Yarn shooting experiments were conducted to determine the ballistically-relevant, Young’s modulus and tensile strength of ultra-high molecular weight polyethylene (UHMWPE) fiber. Target specimens were Dyneema® SK76 yarns (1760 dtex), twisted to 40 turns/m, and initially tensioned to stresses ranging from 29 to
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Yarn shooting experiments were conducted to determine the ballistically-relevant, Young’s modulus and tensile strength of ultra-high molecular weight polyethylene (UHMWPE) fiber. Target specimens were Dyneema®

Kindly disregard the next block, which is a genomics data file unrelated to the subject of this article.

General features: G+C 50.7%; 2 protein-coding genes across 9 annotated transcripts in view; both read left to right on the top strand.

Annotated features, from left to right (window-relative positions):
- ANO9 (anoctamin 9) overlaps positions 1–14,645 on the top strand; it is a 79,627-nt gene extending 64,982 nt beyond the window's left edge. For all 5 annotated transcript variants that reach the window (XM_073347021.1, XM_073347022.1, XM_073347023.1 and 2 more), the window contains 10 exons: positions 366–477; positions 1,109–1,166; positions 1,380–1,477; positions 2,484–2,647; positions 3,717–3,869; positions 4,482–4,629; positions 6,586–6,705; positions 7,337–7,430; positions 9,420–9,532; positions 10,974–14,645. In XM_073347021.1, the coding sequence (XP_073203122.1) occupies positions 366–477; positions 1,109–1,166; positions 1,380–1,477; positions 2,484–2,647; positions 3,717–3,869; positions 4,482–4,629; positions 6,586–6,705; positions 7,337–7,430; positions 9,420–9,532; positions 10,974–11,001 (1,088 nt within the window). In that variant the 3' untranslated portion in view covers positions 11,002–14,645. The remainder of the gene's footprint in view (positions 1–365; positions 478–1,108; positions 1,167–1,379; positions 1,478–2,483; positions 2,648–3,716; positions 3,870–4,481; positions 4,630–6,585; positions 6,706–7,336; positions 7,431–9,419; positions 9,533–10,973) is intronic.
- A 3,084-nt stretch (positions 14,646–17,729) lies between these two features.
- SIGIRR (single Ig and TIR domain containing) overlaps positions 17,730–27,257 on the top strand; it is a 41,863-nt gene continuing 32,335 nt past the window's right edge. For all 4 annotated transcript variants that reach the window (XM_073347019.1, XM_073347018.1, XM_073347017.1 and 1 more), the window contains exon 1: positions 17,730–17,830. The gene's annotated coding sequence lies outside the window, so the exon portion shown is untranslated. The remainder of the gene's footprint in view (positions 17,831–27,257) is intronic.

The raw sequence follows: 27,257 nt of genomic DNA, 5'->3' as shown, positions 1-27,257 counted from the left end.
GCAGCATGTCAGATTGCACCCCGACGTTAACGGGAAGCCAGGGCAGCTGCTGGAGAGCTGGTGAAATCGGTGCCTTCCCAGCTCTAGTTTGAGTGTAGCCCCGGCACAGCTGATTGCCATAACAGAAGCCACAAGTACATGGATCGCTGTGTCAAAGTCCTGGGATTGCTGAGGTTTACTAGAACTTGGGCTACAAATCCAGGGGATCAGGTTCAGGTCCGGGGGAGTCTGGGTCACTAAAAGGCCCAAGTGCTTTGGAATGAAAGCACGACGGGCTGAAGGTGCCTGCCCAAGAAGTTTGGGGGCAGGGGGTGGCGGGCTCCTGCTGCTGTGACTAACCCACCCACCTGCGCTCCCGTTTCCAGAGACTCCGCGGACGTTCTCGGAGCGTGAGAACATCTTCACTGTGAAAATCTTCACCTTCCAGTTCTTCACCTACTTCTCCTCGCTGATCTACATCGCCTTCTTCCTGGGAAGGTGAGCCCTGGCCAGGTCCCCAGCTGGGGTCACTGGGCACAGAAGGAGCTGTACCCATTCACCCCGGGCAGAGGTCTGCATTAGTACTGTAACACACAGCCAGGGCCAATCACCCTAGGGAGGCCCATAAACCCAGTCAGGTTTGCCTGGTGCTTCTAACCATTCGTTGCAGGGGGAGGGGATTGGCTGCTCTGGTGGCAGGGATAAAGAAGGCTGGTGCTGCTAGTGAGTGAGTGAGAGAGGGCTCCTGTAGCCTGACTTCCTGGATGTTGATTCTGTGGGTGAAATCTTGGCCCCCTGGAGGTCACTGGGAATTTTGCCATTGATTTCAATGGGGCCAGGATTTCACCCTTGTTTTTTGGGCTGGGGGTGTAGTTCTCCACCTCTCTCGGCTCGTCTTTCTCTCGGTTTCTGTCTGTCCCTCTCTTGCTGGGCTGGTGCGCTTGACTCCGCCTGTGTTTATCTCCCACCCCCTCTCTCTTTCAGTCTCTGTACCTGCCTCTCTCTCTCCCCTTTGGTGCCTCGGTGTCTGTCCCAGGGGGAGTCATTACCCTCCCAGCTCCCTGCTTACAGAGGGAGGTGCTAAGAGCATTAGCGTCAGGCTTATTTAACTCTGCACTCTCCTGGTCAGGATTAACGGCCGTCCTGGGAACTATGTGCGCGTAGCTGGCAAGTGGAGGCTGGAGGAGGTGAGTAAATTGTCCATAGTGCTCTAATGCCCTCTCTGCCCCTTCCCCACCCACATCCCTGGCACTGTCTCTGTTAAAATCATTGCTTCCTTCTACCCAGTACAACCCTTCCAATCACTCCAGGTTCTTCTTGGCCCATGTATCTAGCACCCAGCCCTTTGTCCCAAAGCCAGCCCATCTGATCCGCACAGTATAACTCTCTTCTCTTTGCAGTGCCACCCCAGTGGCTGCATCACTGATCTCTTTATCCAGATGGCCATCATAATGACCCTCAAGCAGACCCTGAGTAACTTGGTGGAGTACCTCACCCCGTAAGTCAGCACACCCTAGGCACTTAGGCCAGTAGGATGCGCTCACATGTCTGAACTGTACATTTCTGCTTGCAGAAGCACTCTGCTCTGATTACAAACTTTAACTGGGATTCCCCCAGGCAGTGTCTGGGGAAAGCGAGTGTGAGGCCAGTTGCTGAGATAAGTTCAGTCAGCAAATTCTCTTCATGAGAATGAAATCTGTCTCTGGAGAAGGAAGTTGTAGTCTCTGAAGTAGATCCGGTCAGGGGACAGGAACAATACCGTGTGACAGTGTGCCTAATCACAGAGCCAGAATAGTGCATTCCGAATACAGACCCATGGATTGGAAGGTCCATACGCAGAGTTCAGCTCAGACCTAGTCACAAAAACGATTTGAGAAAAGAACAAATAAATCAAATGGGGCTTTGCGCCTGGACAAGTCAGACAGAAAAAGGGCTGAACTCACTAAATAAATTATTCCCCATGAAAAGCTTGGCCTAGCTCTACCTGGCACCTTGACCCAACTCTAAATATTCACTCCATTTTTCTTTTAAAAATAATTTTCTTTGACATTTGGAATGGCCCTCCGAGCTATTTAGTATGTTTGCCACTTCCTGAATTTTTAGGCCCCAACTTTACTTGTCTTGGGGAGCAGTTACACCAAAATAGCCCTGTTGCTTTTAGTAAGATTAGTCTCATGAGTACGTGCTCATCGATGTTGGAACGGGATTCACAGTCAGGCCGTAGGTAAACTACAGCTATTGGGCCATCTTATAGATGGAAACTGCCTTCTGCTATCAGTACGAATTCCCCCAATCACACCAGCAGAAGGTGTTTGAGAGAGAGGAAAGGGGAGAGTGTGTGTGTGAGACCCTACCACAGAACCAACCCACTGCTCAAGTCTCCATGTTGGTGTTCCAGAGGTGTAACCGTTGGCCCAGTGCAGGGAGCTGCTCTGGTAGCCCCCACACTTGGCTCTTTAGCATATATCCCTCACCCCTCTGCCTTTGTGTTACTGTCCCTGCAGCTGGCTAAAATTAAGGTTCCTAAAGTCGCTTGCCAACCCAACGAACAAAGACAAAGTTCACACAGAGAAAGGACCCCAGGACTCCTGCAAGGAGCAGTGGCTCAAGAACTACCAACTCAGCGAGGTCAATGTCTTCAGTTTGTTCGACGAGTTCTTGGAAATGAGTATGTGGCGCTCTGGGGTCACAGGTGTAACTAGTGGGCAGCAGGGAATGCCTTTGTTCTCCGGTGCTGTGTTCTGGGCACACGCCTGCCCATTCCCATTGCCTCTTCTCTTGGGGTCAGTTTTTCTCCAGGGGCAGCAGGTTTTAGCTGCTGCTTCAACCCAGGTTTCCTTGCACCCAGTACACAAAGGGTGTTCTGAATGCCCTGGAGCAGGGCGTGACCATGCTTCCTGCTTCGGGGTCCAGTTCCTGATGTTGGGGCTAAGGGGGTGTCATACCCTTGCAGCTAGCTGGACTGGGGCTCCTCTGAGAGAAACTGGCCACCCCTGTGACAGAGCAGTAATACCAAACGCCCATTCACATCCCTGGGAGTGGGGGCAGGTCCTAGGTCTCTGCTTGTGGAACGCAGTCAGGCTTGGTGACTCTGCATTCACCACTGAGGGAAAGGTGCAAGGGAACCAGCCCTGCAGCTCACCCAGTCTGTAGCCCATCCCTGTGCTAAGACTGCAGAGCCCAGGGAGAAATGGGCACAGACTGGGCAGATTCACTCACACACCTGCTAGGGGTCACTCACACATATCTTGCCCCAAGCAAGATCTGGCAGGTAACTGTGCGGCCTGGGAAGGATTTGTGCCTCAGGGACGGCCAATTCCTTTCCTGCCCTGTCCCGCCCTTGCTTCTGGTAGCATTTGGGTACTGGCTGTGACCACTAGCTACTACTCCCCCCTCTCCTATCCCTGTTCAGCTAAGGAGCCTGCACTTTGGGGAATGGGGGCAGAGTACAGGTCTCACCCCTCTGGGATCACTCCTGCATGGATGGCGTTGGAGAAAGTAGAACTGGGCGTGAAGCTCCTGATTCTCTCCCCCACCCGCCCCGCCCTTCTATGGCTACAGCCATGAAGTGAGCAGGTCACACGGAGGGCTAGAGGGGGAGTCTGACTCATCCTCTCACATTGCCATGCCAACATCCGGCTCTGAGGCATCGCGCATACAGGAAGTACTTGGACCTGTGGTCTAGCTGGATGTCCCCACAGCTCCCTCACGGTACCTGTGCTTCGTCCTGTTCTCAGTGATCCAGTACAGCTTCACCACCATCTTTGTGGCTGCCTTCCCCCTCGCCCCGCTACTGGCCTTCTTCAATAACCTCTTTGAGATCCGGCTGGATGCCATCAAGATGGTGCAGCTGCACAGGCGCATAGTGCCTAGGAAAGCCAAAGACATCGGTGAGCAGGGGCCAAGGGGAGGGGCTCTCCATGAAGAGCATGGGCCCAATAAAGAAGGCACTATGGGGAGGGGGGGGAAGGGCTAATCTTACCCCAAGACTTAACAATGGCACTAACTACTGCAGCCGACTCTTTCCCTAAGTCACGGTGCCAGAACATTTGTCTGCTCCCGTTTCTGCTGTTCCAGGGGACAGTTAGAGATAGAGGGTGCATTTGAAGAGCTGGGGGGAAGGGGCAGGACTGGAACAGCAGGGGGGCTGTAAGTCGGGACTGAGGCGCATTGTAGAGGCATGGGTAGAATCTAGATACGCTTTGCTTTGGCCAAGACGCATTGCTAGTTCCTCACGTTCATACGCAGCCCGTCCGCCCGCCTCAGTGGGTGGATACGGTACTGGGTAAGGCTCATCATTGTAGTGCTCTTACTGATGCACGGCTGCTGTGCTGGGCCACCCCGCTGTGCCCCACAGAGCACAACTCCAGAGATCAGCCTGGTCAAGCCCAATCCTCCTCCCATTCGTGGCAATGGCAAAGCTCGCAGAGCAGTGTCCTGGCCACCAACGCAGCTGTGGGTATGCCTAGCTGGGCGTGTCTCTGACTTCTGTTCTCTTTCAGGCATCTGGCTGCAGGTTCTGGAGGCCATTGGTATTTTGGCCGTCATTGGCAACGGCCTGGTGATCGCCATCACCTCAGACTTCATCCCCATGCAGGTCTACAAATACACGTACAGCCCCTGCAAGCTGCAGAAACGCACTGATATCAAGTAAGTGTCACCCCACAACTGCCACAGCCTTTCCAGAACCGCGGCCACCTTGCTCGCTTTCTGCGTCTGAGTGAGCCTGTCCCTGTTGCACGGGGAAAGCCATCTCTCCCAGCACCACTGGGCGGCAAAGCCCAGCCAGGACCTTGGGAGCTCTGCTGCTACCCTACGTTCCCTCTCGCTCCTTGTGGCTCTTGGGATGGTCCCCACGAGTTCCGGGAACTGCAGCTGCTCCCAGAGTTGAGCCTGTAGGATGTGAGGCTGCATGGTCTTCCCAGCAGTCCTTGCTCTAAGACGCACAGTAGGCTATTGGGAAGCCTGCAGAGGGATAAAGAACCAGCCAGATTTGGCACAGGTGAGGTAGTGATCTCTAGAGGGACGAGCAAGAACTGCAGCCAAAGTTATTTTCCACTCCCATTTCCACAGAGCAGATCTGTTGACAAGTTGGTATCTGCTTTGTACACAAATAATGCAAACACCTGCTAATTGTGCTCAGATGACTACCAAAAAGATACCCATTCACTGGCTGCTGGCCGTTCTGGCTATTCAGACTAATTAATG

SK76 yarns (1760 dtex), twisted to 40 turns/m, and initially tensioned to stresses ranging from 29 to 2200 MPa. Yarns were impacted, transversely, by two types of cylindrical steel projectiles at velocities ranging from 150 to 555 m/s: (i) a reverse-fired, fragment simulating projectile (FSP) where the flat rear face impacted the yarn rather than the beveled nose; and (ii) a ‘saddle-nosed projectile’ having a specially contoured nose imparting circular curvature in the region of impact, but opposite curvature transversely to prevent yarn slippage off the nose. Experimental data consisted of sequential photographic images of the progress of the triangular transverse wave, as well as tensile wave speed measured using spaced, piezo-electric sensors. Yarn Young’s modulus, calculated from the tensile wave-speed, varied from 133 GPa at minimal initial tension to 208 GPa at the highest initial tensions. However, varying projectile impact velocity, and thus, the strain jump on impact, had negligible effect on the modulus. Contrary to predictions from the classical Cole-Smith model for 1D yarn impact, the critical velocity for yarn failure differed significantly for the two projectile types, being 18% lower for the flat-faced, reversed FSP projectile compared to the saddle-nosed projectile, which converts to an apparent 25% difference in yarn strength. To explain this difference, a wave-propagation model was developed that incorporates tension wave collision under blunt impact by a flat-faced projectile, in contrast to outward wave propagation in the classical model. Agreement between experiment and model predictions was outstanding across a wide range of initial yarn tensions. However, plots of calculated failure stress versus yarn pre-tension stress resulted in apparent yarn strengths much lower than 3.4 GPa from quasi-static tension tests, although a plot of critical velocity versus initial tension did project to 3.4 GPa at zero velocity. This strength reduction (occurring also in aramid fibers) suggested that transverse fiber distortion and yarn compaction from a compressive shock wave under the projectile results in fiber-on-fiber interference in the emerging transverse wave front, causing a gradient in fiber tensile strains with depth, and strain concentration in fibers nearest the projectile face. A model was developed to illustrate the phenomenon.